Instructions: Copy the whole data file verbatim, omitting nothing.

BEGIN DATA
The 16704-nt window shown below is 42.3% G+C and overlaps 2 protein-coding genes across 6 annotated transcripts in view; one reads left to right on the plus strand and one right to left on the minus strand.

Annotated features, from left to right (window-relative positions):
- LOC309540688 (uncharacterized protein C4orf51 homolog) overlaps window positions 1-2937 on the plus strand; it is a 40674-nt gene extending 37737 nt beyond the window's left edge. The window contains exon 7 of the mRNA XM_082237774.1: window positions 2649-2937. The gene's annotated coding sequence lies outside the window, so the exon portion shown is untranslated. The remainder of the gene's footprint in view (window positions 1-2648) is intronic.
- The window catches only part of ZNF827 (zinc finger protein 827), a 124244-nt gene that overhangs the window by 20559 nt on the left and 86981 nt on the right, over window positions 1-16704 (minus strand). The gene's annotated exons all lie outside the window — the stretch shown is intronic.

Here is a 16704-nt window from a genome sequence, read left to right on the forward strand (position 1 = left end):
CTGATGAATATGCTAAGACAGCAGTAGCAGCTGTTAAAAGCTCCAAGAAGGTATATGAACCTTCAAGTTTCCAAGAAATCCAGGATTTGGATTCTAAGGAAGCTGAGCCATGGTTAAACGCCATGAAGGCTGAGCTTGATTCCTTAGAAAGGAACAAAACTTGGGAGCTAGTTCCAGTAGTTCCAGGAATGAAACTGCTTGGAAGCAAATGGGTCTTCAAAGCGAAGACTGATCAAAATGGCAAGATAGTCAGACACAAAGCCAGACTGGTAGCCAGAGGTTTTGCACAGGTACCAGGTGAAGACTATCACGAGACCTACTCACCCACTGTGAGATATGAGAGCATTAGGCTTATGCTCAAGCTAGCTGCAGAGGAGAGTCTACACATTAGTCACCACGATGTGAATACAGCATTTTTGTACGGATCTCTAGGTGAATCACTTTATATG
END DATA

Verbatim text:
The 16704-nt window shown below is 42.3% G+C and overlaps 2 protein-coding genes across 6 annotated transcripts in view; one reads left to right on the plus strand and one right to left on the minus strand.

Annotated features, from left to right (window-relative positions):
- LOC309540688 (uncharacterized protein C4orf51 homolog) overlaps window positions 1-2937 on the plus strand; it is a 40674-nt gene extending 37737 nt beyond the window's left edge. The window contains exon 7 of the mRNA XM_082237774.1: window positions 2649-2937. The gene's annotated coding sequence lies outside the window, so the exon portion shown is untranslated. The remainder of the gene's footprint in view (window positions 1-2648) is intronic.
- The window catches only part of ZNF827 (zinc finger protein 827), a 124244-nt gene that overhangs the window by 20559 nt on the left and 86981 nt on the right, over window positions 1-16704 (minus strand). The gene's annotated exons all lie outside the window — the stretch shown is intronic.

Here is a 16704-nt window from a genome sequence, read left to right on the forward strand (position 1 = left end):
CTGATGAATATGCTAAGACAGCAGTAGCAGCTGTTAAAAGCTCCAAGAAGGTATATGAACCTTCAAGTTTCCAAGAAATCCAGGATTTGGATTCTAAGGAAGCTGAGCCATGGTTAAACGCCATGAAGGCTGAGCTTGATTCCTTAGAAAGGAACAAAACTTGGGAGCTAGTTCCAGTAGTTCCAGGAATGAAACTGCTTGGAAGCAAATGGGTCTTCAAAGCGAAGACTGATCAAAATGGCAAGATAGTCAGACACAAAGCCAGACTGGTAGCCAGAGGTTTTGCACAGGTACCAGGTGAAGACTATCACGAGACCTACTCACCCACTGTGAGATATGAGAGCATTAGGCTTATGCTCAAGCTAGCTGCAGAGGAGAGTCTACACATTAGTCACCACGATGTGAATACAGCATTTTTGTACGGATCTCTAGGTGAATCACTTTATATG